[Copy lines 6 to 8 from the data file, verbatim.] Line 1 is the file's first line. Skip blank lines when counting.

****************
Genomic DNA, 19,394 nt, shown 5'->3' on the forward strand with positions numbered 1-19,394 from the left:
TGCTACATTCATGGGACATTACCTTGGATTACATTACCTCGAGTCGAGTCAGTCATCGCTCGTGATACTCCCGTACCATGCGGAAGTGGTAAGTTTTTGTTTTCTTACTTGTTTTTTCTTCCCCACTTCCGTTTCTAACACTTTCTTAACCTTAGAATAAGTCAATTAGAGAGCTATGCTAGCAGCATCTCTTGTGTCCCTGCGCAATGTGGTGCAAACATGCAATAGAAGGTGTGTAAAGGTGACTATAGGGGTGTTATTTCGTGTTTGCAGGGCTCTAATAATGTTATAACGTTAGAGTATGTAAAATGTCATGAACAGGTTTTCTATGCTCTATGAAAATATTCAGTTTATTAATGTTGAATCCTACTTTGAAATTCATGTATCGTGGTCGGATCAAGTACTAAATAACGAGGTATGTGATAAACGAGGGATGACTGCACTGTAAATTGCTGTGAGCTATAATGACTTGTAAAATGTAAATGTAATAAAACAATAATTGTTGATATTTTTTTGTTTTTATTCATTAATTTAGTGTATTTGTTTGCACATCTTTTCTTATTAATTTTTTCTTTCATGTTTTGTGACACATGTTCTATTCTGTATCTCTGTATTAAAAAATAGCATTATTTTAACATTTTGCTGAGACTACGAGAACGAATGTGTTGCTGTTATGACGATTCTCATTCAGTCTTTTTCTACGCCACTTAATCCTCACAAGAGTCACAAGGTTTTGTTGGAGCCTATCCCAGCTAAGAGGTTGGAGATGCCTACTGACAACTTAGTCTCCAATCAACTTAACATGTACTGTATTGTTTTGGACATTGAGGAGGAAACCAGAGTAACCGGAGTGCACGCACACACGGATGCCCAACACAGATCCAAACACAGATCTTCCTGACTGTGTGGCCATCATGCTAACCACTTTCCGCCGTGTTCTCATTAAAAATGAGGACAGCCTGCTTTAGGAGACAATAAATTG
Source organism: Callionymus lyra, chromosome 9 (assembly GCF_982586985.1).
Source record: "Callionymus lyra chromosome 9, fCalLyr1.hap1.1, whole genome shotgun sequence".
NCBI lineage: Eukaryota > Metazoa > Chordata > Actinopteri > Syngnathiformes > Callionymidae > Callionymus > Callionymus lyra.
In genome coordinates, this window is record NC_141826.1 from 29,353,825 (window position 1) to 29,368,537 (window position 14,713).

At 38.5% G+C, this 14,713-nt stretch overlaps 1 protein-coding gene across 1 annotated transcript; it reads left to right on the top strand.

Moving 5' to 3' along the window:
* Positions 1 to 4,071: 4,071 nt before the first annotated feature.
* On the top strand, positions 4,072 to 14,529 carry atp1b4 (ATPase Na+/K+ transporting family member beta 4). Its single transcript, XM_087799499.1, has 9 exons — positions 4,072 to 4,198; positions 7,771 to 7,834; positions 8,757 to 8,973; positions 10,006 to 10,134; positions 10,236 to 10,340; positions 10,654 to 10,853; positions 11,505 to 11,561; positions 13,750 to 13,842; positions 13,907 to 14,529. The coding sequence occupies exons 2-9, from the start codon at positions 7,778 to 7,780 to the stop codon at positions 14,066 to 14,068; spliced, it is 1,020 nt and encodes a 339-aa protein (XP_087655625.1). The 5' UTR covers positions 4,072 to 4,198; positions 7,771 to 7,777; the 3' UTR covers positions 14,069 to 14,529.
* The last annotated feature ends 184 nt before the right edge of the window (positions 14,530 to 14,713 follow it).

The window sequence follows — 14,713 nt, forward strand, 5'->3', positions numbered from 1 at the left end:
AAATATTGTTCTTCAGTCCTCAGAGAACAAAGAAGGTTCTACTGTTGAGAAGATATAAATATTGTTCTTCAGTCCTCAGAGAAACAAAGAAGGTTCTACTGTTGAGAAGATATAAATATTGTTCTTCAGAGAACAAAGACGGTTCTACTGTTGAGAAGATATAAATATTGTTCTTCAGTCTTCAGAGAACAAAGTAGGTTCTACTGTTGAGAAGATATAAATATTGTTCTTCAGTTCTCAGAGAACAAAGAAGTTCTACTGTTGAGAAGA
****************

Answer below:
In genome coordinates, this window is record NC_141826.1 from 29,353,825 (window position 1) to 29,368,537 (window position 14,713).

At 38.5% G+C, this 14,713-nt stretch overlaps 1 protein-coding gene across 1 annotated transcript; it reads left to right on the top strand.

Moving 5' to 3' along the window: